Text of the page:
Cover

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Frontmatter

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Contents

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Series Editor’s Foreword

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pp. ix-x

Since 1997 an abiding tenet of the Sam Rayburn Series on Rural Life has been to present books of meticulous research that illuminate life—predominantly in the East Texas region—not only as it once was but also as it is. Although the Rayburn Series continues to focus on a wide range of topics centering on the northeast section of the Lone Star State, at times we must stretch ...

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Introduction

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pp. xi-xv

Texian president Sam Houston issued colonization contracts for eleven parcels of land in 1842. The contracts were an element of his four-part plan to stabilize the republic. Houston wanted peace with Mexico, peace with the natives, financing for the republic, and an influx of productive settlers. Whether the fate of the republic was to be independence or annexation, these ...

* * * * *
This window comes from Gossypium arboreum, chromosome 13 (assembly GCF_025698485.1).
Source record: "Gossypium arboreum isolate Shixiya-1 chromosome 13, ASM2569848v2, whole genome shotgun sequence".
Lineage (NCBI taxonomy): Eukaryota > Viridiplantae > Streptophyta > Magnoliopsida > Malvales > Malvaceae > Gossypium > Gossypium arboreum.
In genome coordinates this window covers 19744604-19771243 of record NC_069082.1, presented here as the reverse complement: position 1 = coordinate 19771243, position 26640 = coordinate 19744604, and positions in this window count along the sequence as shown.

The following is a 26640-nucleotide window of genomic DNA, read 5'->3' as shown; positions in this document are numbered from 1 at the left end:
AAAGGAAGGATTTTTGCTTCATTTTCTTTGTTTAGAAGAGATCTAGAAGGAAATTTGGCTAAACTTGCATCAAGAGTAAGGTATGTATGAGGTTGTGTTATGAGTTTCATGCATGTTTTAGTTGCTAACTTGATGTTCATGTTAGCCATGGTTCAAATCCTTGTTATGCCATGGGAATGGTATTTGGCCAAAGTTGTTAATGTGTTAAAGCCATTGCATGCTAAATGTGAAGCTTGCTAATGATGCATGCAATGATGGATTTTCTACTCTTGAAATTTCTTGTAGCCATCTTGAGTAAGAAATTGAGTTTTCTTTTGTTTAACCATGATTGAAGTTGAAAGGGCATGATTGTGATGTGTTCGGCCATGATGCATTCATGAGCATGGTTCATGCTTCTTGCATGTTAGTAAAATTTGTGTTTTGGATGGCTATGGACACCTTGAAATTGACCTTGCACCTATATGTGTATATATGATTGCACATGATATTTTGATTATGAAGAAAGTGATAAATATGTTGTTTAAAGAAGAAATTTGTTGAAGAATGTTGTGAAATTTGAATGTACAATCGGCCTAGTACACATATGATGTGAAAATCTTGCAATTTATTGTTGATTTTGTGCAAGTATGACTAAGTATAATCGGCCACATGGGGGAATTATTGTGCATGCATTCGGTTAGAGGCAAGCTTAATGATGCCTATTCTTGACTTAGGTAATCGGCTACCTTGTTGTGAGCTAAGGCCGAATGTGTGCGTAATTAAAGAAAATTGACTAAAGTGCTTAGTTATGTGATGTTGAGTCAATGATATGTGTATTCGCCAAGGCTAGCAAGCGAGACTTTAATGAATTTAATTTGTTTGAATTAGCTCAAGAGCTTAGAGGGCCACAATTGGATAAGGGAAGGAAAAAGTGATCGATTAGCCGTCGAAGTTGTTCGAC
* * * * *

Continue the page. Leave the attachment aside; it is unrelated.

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1 Context

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pp. 1-9

... After Hecke penned his ideas, Spain had departed the continent, leaving Mexico poorer, weaker, and even less able to nurture and protect Texas. Then the Texians had asserted their independence from Mexico, making Texas’ situation even more precarious. ...

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2 France Meets Texas

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pp. 10-16

We can imagine Alphonse Dubois de Saligny fanning the aroma of the coffee to his nose. He had come to enjoy the tangy chicory, and he had especially come to enjoy New Orleans. ...